The Dog

Gabrielle Bates

He didn't want to tell me. He almost didn't.It was luck much more than gut that made me askA beer opened an hour earlier than usual,the desire for conversation. There was no sense in methat he was in some sort of aftermath.He said, when I asked, I had a bad day,or, I had a weird day, I can't remember.I saw a dog, he said. I was on the train.A man with a dog on a leash. The man ran and made itbut the dog hesitated outside, and the doors closed—no, not on his neck—on the leash, trapping it.The man was inside, and the dog was outside on the platform.The button beside the door, ringed in light, blinked.The man was shouting now, hitting the button,all else silent, the befuddlementof dog pulled along, the pace slow until it wasn't.The tunnel the train must pass through leaving the stationis a perfectly calibrated, unforgiving fit.The dog had a color and a size I don't know,so it comes to me as legion.Large. Small. Fur long, or short. White or gray.But the man always looks the same.As I held him against me in our kitchen,the moment sharpened my eyes. How easilyI could imagine a version of our livesin which he kept all his suffering secret from me.I saw the beer on the counter. I saw myself drink it.When we went to bed, I stared at the back of his headsplit between compassion and fury. My nailsgently scratching up his arm, up and down, up and down,the blade without which the guillotine is nothing.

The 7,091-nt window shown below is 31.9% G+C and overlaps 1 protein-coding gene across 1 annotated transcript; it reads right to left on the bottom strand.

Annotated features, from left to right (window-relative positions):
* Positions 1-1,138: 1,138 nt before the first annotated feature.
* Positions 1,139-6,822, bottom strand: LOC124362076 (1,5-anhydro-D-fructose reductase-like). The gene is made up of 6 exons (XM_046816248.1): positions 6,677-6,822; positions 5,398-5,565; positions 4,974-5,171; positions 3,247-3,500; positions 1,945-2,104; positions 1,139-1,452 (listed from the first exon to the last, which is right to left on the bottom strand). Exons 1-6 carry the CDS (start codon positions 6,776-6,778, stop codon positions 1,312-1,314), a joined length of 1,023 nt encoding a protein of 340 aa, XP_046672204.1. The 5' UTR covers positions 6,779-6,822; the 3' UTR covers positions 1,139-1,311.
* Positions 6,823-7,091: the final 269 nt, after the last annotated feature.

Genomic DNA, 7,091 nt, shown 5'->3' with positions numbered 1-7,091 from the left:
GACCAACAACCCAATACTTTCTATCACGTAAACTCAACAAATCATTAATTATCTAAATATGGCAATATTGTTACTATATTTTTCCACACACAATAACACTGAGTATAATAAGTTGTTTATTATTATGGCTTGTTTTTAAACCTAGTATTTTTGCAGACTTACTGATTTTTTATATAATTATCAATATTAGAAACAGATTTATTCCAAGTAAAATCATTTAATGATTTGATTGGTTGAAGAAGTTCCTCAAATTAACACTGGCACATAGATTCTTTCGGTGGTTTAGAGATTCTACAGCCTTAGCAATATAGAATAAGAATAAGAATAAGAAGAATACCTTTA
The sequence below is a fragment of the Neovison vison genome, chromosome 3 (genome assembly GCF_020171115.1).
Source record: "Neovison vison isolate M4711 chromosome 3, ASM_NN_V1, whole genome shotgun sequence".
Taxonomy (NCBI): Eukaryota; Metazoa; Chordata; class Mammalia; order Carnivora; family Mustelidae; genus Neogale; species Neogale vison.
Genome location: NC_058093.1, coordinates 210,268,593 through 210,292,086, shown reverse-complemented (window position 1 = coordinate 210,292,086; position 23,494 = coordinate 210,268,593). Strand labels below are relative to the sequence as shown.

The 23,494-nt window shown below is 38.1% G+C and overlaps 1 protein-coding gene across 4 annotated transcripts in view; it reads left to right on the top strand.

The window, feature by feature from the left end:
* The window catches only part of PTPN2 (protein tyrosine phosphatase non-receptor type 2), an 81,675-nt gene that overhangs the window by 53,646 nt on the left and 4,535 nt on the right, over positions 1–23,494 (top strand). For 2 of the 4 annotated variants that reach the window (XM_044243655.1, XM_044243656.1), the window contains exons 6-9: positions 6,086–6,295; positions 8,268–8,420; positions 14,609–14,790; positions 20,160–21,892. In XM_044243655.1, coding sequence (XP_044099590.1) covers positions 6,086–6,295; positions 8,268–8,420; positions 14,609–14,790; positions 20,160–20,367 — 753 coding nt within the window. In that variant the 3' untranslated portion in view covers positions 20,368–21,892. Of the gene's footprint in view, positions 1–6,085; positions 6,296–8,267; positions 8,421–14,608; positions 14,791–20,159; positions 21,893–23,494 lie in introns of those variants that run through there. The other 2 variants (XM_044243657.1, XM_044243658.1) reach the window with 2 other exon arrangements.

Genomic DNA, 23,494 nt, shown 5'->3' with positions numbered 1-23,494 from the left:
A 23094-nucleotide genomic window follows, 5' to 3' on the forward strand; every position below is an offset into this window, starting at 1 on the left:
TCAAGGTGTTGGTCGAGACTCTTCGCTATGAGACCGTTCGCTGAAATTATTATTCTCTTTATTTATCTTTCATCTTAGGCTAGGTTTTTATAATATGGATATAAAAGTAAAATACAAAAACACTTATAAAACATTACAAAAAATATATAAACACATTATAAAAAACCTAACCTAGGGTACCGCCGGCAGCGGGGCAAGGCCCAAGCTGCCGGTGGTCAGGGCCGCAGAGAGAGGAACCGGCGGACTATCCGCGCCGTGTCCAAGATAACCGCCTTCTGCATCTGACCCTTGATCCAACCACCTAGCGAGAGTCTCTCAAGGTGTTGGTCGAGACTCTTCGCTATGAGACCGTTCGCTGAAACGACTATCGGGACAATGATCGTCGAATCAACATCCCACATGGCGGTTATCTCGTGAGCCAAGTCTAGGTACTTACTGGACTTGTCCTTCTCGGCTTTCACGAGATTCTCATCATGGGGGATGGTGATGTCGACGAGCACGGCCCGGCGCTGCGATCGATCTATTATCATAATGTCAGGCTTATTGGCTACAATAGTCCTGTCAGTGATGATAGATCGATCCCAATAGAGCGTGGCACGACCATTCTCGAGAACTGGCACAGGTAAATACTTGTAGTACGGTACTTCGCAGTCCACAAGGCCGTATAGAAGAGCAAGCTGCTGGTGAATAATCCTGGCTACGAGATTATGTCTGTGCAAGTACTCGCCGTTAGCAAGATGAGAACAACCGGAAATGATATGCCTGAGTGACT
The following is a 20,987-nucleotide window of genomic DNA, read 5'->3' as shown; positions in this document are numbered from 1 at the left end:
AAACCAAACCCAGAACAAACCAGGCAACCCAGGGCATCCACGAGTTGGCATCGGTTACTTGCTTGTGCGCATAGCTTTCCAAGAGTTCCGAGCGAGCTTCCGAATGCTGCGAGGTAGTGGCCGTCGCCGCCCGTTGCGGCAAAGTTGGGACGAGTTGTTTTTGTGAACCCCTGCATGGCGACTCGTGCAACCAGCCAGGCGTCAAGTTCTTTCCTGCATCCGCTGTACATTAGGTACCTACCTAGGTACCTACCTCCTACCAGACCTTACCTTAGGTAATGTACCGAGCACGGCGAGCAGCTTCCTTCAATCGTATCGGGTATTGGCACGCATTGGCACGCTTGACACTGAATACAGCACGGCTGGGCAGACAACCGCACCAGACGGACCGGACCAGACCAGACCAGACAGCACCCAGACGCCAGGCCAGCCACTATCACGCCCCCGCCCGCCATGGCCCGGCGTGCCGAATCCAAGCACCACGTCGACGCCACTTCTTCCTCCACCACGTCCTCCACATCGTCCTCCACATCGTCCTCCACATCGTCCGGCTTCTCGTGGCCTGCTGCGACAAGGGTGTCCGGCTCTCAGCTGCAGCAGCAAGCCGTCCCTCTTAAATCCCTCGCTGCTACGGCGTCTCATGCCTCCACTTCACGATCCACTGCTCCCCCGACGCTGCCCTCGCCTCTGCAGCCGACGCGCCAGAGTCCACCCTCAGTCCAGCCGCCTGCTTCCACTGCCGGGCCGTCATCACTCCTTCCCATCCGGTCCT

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Gabrielle Bates is the author of Judas Goat (Tin House, 2023). A Ruth Lilly and Dorothy Sargent Rosenberg Poetry Fellowship finalist, her poems have appeared in the New Yorker, the Academy of American Poets Poem-a-Day, Ploughshares, APR, and the Best American Experimental Writing anthology. Originally from Birmingham, Alabama, she currently lives in Seattle, where she helps out at Open Books: A Poem Emporium and co-hosts the podcast The Poet Salon. You can find her on Twitter (@GabrielleBates) and Instagram (@gabrielle_bates_).

Portland, Oregon

"These poems are both generous and spare, full of unconventional portraits of longing—for safety, for love, for a motherhood one doesn’t truly desire. Bates is a wise, tender witness to the parts of ourselves we rarely expose."

"The debut’s sequences on mourning, mothers, and marriage consider the ways in which encounters with nonhuman animals reveal the deception, purchase, and stakes of human behavior."
The Poetry Foundation

"Hypnotic. . . . A deliciously (perhaps devilishly) original book."
The Millions

"Bates writes every line with fierceness and an unflinching eye for desire and risk, crafting a collection that never has to scream its most powerful lines to embed them in your mind for years to come."
Chicago Review of Books

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